Volume 6 | Issue 3 | Year 2003

Few people need to be convinced about the crucial value of quality fire-fighting apparatus. Whether authorities have to tackle inner city blazes and urban disasters or fight fires in the wild, the latest technology in emergency vehicles is required to quickly minimize the threat to life and property.

Crimson Fire has been manufacturing fire trucks since the era of horse-drawn wagons in 1896. These days, the fire-fighting equipment made by Crimson Fire is computerized, electrical and controlled by microprocessors. It’s as sophisticated as many fancy cars.

Prominent customers of Crimson include the cities of Chicago, Dallas, Atlanta and Cleveland. And yet one of Crimson’s newest products is a custom-built all-terrain fire truck designed to tackle forest fires in the wild and mountainous terrain of Deadwood in the Black Hills region of South Dakota.

For that project, Crimson was partnered by W.S. Darley & Co., which built a special pump module for the truck.

It is this ability to customize emergency fire vehicles for very different types of crises that maps out Crimson, based in Brandon, S.D., and Talladega, Ala., as a custom fire truck manufacturer for the middle to premium market. Crimson’s skill in manufacturing with stainless steel marks it out as a specialist in the industry.

“The one thing we really need to do in order to grow is be focused on being a custom manufacturer,” said Jeff Lautt, president of Crimson Fire. “It is so important, especially in this industry.”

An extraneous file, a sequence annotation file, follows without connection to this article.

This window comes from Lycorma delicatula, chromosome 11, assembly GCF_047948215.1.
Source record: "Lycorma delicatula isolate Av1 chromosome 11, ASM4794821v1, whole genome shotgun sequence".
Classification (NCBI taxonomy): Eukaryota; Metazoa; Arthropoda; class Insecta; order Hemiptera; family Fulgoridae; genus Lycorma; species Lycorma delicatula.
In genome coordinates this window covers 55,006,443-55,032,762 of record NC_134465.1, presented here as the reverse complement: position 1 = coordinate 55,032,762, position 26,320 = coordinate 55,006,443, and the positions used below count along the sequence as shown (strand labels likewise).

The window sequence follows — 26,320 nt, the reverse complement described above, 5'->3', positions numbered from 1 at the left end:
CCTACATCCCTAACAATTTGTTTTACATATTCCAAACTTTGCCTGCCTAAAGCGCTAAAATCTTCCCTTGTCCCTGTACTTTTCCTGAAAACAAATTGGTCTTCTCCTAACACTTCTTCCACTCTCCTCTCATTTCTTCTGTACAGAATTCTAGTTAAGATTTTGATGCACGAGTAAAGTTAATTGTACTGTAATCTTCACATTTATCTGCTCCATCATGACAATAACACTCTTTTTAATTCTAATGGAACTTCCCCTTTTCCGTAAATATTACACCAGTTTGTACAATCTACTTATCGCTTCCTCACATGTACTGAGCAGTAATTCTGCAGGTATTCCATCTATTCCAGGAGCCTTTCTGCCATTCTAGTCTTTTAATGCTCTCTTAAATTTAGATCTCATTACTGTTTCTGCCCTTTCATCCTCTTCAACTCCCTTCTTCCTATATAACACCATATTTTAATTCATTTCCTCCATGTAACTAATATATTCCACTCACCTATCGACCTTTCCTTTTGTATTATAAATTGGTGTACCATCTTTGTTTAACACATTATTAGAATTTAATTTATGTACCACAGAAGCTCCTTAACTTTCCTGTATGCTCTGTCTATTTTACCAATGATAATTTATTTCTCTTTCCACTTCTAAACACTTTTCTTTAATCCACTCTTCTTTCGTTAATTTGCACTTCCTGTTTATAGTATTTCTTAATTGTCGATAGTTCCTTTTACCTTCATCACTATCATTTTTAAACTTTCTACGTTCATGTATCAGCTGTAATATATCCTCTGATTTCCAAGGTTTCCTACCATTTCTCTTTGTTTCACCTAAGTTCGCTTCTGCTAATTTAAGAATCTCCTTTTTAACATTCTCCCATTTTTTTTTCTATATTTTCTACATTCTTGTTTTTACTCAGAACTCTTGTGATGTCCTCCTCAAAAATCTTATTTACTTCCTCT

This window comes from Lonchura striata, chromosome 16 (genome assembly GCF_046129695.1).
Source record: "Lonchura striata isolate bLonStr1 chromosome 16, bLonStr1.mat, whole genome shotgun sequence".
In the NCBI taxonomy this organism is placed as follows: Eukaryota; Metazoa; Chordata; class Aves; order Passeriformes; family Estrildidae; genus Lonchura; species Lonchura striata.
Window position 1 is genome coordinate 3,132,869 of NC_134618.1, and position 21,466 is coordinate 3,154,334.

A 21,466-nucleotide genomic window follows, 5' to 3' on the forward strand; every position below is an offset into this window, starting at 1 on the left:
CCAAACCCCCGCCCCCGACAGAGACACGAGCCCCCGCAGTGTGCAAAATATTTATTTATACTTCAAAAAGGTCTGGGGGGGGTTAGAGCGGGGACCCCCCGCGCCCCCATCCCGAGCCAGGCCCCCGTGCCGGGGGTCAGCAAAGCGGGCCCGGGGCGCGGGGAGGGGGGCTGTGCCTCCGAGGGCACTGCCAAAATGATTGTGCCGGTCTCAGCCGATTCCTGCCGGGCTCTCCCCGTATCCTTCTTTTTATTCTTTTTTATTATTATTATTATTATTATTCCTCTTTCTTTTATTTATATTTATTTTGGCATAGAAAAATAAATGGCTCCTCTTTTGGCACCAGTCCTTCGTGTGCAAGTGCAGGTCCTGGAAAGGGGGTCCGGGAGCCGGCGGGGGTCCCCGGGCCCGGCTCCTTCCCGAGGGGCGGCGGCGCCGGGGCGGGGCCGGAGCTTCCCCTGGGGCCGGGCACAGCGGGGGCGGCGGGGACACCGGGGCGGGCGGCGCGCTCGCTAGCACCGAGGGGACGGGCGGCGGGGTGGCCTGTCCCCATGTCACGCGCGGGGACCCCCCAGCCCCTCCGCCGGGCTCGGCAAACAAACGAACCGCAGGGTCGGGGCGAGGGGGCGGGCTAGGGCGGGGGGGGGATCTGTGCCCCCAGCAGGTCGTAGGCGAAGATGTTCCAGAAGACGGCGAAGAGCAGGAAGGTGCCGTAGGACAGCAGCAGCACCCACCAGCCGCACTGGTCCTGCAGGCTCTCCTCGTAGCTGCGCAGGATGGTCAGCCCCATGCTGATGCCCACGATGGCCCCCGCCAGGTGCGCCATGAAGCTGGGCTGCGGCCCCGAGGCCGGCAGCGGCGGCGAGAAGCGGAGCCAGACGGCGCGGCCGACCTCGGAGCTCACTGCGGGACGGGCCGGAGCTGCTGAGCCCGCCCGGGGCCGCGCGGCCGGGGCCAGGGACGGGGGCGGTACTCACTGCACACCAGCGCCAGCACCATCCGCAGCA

The specially built vehicle for the wilds of South Dakota was a good example of this policy, said Lautt. “We sat down and listened to their needs, and then went back and forth with a great deal of collaboration until finally they said ‘yes, that’s the vehicle we need.’ That is better than walking in with a standard portfolio of six.”

Top quality standard equipment is of course available for customers who need it, but Crimson must serve both the standard and customized segments to thrive. For instance, durability and reliability are the most important factors for major urban customers, but in rural areas other attributes – like the ability to reach in accessible parts of a fire in the wild – can take prominence.

A passion for design
A former director of engineering, Lautt has a barely-concealed passion for design. Few are better qualified to comment on the development of fire truck technology and customization. “Technology has advanced significantly in the past five or 10 years,” said Lautt. “Twelve years ago, the electronics in the truck was very, very basic. Today it is highly computerized. The electrical system in fire trucks today is the same as many brand new automobiles.

“You have things like multiplex systems managed by a group of microprocessors. They give feedback and diagnostics back to the operator. It is all far more efficient. Trucks are more durable and reliable. Of course, it all does require mechanics to invest in further training and stay current with the technology.”

Crimson Fire is a unit of Charlotte, Mich.-based Spartan Motors Inc. Crimson was created in January 2003 when Spartan merged its two fire truck manufacturing subsidiaries, Brandon, S.D.-based Luverne Fire Apparatus and Talladega, Ala.-based Quality Manufacturing.